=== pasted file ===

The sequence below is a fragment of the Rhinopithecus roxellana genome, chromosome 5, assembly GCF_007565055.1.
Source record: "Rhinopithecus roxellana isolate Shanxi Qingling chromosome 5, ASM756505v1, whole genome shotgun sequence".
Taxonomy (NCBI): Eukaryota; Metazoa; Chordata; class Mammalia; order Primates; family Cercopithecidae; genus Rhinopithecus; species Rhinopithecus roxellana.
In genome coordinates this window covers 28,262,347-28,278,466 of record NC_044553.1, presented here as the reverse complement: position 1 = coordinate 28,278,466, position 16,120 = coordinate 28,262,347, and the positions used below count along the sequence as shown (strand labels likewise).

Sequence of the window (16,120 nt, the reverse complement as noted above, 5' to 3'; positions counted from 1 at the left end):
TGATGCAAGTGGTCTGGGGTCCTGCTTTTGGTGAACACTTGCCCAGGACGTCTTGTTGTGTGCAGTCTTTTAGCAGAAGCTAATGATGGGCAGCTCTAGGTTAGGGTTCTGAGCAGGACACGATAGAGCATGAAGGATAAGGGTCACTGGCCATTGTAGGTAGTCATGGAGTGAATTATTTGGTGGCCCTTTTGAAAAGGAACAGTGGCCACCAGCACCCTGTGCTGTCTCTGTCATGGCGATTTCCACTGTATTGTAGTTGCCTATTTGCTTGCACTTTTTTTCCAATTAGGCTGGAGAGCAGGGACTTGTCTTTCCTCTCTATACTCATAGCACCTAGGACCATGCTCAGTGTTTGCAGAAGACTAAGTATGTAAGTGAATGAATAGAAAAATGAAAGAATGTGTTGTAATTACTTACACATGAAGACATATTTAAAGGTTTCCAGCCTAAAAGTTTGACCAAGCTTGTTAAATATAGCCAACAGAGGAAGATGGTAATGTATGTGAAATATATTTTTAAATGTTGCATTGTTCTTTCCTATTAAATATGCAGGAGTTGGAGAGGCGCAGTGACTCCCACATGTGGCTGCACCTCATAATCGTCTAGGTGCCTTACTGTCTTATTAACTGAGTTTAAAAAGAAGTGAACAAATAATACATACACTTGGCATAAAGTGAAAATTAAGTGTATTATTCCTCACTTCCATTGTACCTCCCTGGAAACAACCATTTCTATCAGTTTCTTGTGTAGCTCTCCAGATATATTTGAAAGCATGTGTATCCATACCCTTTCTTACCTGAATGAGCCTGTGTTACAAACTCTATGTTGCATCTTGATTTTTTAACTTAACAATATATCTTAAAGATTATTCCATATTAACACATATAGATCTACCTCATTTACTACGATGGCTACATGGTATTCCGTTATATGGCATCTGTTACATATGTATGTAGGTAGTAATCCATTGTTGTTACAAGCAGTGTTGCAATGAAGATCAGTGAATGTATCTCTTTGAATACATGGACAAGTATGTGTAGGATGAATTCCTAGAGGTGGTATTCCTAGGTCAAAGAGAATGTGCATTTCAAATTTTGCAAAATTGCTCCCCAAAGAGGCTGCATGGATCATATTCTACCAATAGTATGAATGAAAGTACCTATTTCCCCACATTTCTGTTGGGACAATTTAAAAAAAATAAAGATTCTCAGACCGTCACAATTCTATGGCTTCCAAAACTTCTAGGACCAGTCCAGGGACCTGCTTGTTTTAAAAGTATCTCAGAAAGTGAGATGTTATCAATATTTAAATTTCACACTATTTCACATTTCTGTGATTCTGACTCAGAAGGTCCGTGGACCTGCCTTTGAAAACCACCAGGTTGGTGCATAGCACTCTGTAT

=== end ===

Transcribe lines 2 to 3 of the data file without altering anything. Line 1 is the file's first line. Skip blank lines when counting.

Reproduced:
Source record: "Rhinopithecus roxellana isolate Shanxi Qingling chromosome 5, ASM756505v1, whole genome shotgun sequence".
Taxonomy (NCBI): Eukaryota; Metazoa; Chordata; class Mammalia; order Primates; family Cercopithecidae; genus Rhinopithecus; species Rhinopithecus roxellana.